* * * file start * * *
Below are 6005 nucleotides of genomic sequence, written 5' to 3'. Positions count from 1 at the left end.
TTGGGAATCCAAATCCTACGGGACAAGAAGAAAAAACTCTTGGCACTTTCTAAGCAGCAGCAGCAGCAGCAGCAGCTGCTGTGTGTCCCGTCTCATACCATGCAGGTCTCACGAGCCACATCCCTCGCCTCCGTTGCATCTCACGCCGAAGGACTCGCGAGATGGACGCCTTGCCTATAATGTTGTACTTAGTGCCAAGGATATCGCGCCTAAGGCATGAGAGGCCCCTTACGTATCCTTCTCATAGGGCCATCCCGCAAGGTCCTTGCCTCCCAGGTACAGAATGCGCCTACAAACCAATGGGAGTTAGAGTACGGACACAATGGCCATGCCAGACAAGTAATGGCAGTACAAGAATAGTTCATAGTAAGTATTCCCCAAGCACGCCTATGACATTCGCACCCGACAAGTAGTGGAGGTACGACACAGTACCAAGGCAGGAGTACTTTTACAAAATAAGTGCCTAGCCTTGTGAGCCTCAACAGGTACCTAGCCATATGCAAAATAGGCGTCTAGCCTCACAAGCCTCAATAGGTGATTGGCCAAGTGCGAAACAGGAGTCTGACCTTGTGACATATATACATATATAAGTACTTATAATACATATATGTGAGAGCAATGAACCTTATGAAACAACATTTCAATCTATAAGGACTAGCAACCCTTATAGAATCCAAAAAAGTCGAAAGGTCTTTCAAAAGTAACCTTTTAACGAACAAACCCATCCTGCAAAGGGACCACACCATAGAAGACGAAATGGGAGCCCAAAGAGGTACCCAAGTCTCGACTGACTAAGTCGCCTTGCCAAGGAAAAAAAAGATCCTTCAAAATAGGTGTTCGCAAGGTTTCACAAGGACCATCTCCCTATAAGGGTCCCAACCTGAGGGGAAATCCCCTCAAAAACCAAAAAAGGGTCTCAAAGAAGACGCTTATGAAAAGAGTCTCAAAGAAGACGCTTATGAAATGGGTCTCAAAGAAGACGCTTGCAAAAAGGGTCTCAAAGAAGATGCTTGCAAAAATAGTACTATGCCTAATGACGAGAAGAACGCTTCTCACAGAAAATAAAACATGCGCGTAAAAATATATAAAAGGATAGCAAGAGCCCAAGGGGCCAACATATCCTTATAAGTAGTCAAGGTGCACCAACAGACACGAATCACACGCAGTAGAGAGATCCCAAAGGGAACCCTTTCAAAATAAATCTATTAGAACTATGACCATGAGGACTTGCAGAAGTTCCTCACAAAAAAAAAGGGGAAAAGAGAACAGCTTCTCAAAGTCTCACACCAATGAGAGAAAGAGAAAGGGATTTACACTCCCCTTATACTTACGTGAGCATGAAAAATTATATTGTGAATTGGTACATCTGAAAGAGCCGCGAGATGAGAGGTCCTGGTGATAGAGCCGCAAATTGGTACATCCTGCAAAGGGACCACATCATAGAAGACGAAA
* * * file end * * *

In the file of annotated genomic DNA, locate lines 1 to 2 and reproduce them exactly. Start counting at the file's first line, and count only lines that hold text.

Below are 6005 nucleotides of genomic sequence, written 5' to 3'. Positions count from 1 at the left end.
TTGGGAATCCAAATCCTACGGGACAAGAAGAAAAAACTCTTGGCACTTTCTAAGCAGCAGCAGCAGCAGCAGCAGCTGCTGTGTGTCCCGTCTCATACCATGCAGGTCTCACGAGCCACATCCCTCGCCTCCGTTGCATCTCACGCCGAAGGACTCGCGAGATGGACGCCTTGCCTATAATGTTGTACTTAGTGCCAAGGATATCGCGCCTAAGGCATGAGAGGCCCCTTACGTATCCTTCTCATAGGGCCATCCCGCAAGGTCCTTGCCTCCCAGGTACAGAATGCGCCTACAAACCAATGGGAGTTAGAGTACGGACACAATGGCCATGCCAGACAAGTAATGGCAGTACAAGAATAGTTCATAGTAAGTATTCCCCAAGCACGCCTATGACATTCGCACCCGACAAGTAGTGGAGGTACGACACAGTACCAAGGCAGGAGTACTTTTACAAAATAAGTGCCTAGCCTTGTGAGCCTCAACAGGTACCTAGCCATATGCAAAATAGGCGTCTAGCCTCACAAGCCTCAATAGGTGATTGGCCAAGTGCGAAACAGGAGTCTGACCTTGTGACATATATACATATATAAGTACTTATAATACATATATGTGAGAGCAATGAACCTTATGAAACAACATTTCAATCTATAAGGACTAGCAACCCTTATAGAATCCAAAAAAGTCGAAAGGTCTTTCAAAAGTAACCTTTTAACGAACAAACCCATCCTGCAAAGGGACCACACCATAGAAGACGAAATGGGAGCCCAAAGAGGTACCCAAGTCTCGACTGACTAAGTCGCCTTGCCAAGGAAAAAAAAGATCCTTCAAAATAGGTGTTCGCAAGGTTTCACAAGGACCATCTCCCTATAAGGGTCCCAACCTGAGGGGAAATCCCCTCAAAAACCAAAAAAGGGTCTCAAAGAAGACGCTTATGAAAAGAGTCTCAAAGAAGACGCTTATGAAATGGGTCTCAAAGAAGACGCTTGCAAAAAGGGTCTCAAAGAAGATGCTTGCAAAAATAGTACTATGCCTAATGACGAGAAGAACGCTTCTCACAGAAAATAAAACATGCGCGTAAAAATATATAAAAGGATAGCAAGAGCCCAAGGGGCCAACATATCCTTATAAGTAGTCAAGGTGCACCAACAGACACGAATCACACGCAGTAGAGAGATCCCAAAGGGAACCCTTTCAAAATAAATCTATTAGAACTATGACCATGAGGACTTGCAGAAGTTCCTCACAAAAAAAAAGGGGAAAAGAGAACAGCTTCTCAAAGTCTCACACCAATGAGAGAAAGAGAAAGGGATTTACACTCCCCTTATACTTACGTGAGCATGAAAAATTATATTGTGAATTGGTACATCTGAAAGAGCCGCGAGATGAGAGGTCCTGGTGATAGAGCCGCAAATTGGTACATCCTGCAAAGGGACCACATCATAGAAGACGAAA